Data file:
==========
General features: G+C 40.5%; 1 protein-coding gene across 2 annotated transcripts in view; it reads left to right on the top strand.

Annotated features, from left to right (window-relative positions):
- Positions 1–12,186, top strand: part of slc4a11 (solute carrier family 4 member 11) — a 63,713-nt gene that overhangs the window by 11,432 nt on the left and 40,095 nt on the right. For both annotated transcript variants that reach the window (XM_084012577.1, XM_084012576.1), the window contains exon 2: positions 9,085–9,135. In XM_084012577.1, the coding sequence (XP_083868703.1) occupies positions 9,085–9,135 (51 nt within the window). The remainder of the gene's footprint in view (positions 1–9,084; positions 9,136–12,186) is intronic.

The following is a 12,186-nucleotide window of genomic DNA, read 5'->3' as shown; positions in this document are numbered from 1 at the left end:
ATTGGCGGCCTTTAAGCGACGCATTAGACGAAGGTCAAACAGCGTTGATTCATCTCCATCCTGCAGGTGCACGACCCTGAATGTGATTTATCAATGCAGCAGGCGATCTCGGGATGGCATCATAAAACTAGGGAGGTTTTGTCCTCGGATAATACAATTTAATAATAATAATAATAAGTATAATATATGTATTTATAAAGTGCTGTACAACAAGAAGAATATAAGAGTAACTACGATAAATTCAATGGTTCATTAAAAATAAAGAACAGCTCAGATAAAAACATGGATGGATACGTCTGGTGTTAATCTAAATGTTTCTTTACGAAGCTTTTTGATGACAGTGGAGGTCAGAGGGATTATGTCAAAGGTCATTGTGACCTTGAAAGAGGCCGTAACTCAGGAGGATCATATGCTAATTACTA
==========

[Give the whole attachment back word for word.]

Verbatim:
General features: G+C 40.5%; 1 protein-coding gene across 2 annotated transcripts in view; it reads left to right on the top strand.

Annotated features, from left to right (window-relative positions):
- Positions 1–12,186, top strand: part of slc4a11 (solute carrier family 4 member 11) — a 63,713-nt gene that overhangs the window by 11,432 nt on the left and 40,095 nt on the right. For both annotated transcript variants that reach the window (XM_084012577.1, XM_084012576.1), the window contains exon 2: positions 9,085–9,135. In XM_084012577.1, the coding sequence (XP_083868703.1) occupies positions 9,085–9,135 (51 nt within the window). The remainder of the gene's footprint in view (positions 1–9,084; positions 9,136–12,186) is intronic.

The following is a 12,186-nucleotide window of genomic DNA, read 5'->3' as shown; positions in this document are numbered from 1 at the left end:
ATTGGCGGCCTTTAAGCGACGCATTAGACGAAGGTCAAACAGCGTTGATTCATCTCCATCCTGCAGGTGCACGACCCTGAATGTGATTTATCAATGCAGCAGGCGATCTCGGGATGGCATCATAAAACTAGGGAGGTTTTGTCCTCGGATAATACAATTTAATAATAATAATAATAAGTATAATATATGTATTTATAAAGTGCTGTACAACAAGAAGAATATAAGAGTAACTACGATAAATTCAATGGTTCATTAAAAATAAAGAACAGCTCAGATAAAAACATGGATGGATACGTCTGGTGTTAATCTAAATGTTTCTTTACGAAGCTTTTTGATGACAGTGGAGGTCAGAGGGATTATGTCAAAGGTCATTGTGACCTTGAAAGAGGCCGTAACTCAGGAGGATCATATGCTAATTACTA